The cardboard box marked “Emergency Medical Shipment” thumps down on Lillian Jackson’s desk in the supplies department at Vanderbilt University Medical Center in Nashville, Tennessee. Inside she finds a sealed plastic bag of water in which dozens of small black creatures are happily swimming around. Leeches, again! Without hesitation, Jackson sends the creatures to the hospital’s trauma unit, where nurse Rene Kopp takes charge. Over the next few days, Kopp will apply the leeches to chosen patients – to suck their blood. “We’ve been doing it for years,” says Jackson.
The “cabinets of curiosity” of the 16th and 17th centuries housed the extraordinary souvenirs that European missionaries and other travellers brought back from the New World and the East. Stuffed birds with brilliantly coloured plumage sat alongside seashells larger than the human body and mummies plucked from Africa’s desert sands. But, as French surgeon Pierre Dionis discovered, sometimes the marvels in your own backyard are the strangest of all. When Dionis stumbled across a leathery fetus-like object in a priest’s collection, he resolved to learn the truth about it. Could it really be that this misshapen object was the product of a 23-year-long pregnancy?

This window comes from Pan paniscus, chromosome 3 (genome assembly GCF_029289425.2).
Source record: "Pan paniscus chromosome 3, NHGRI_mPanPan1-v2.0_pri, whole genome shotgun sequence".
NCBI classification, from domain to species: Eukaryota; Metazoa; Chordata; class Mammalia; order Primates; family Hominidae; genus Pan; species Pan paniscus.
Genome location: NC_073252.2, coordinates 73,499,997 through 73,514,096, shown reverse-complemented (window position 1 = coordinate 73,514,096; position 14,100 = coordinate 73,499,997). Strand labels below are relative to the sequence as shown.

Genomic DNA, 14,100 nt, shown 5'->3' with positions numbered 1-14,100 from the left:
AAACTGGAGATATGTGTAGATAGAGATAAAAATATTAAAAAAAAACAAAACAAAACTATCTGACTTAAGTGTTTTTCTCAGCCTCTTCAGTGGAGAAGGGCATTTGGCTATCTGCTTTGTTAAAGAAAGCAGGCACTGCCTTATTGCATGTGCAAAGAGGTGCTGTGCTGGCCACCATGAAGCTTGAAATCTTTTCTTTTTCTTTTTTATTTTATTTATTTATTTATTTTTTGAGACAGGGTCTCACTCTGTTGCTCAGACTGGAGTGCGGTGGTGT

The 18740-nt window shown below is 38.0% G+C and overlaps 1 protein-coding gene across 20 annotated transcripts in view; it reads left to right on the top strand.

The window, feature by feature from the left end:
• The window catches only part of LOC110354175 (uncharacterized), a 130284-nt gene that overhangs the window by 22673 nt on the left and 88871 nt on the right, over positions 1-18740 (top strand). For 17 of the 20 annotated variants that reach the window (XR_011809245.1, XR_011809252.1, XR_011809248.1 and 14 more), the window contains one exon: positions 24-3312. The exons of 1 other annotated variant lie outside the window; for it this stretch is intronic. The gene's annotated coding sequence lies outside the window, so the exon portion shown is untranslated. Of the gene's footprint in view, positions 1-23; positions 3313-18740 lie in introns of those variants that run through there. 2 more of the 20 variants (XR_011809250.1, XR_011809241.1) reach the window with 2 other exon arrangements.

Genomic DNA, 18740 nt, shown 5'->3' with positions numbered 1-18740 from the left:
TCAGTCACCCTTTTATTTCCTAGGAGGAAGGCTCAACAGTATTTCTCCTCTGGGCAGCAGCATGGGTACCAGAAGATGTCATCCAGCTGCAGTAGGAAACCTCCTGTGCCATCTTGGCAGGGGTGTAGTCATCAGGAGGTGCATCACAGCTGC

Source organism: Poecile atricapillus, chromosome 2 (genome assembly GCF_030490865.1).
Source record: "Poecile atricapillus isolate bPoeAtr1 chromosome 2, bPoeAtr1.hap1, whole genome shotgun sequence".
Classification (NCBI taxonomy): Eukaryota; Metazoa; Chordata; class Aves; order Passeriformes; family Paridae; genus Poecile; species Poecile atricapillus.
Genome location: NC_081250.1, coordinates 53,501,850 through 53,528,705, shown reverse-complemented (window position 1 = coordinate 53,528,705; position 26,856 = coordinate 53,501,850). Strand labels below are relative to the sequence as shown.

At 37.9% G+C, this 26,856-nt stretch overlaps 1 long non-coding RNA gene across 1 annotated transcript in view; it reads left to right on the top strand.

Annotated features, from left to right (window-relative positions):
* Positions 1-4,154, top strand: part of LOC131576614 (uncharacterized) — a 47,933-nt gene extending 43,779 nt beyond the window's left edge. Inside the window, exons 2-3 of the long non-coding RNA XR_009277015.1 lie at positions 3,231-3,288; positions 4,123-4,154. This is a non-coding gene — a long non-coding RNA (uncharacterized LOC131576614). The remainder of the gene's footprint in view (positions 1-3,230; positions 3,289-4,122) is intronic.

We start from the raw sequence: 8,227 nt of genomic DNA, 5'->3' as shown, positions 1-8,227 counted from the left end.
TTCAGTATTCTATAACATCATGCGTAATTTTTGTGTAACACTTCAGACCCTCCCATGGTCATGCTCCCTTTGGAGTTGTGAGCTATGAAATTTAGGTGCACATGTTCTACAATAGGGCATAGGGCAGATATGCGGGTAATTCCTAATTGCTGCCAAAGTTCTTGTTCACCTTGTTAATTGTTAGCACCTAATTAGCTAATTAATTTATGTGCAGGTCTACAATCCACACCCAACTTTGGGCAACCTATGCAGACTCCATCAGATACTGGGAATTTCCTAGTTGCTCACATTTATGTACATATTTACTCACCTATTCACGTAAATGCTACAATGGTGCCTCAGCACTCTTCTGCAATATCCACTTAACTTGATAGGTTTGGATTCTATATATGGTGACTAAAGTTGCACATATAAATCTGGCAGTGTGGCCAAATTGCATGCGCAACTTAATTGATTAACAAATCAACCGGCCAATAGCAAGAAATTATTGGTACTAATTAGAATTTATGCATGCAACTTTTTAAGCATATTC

“Holly Tucker selects revelatory studies of fairy tales.”
“Mommy, if you had to live on a desert island, what would you bring with you? Besides me and daddy.” My 7-year-old daughter asked me this question the other day. I’m an avid reader and a writer by profession, so I told her that I’d bring as many books as I could carry.
“What would you bring, honey?” I asked. She answered in a voice filled with grade-school confidence: “I would bring the picture of your family that you love so much.”
Review of Trick or Treatment: The Undeniable Facts about Alternative Medicine by Simon Singh and Edzard Ernst.
Review of iBRAIN: Surviving the Technological Alteration of the Modern Mind by Gary Small and Gigi Vorgan.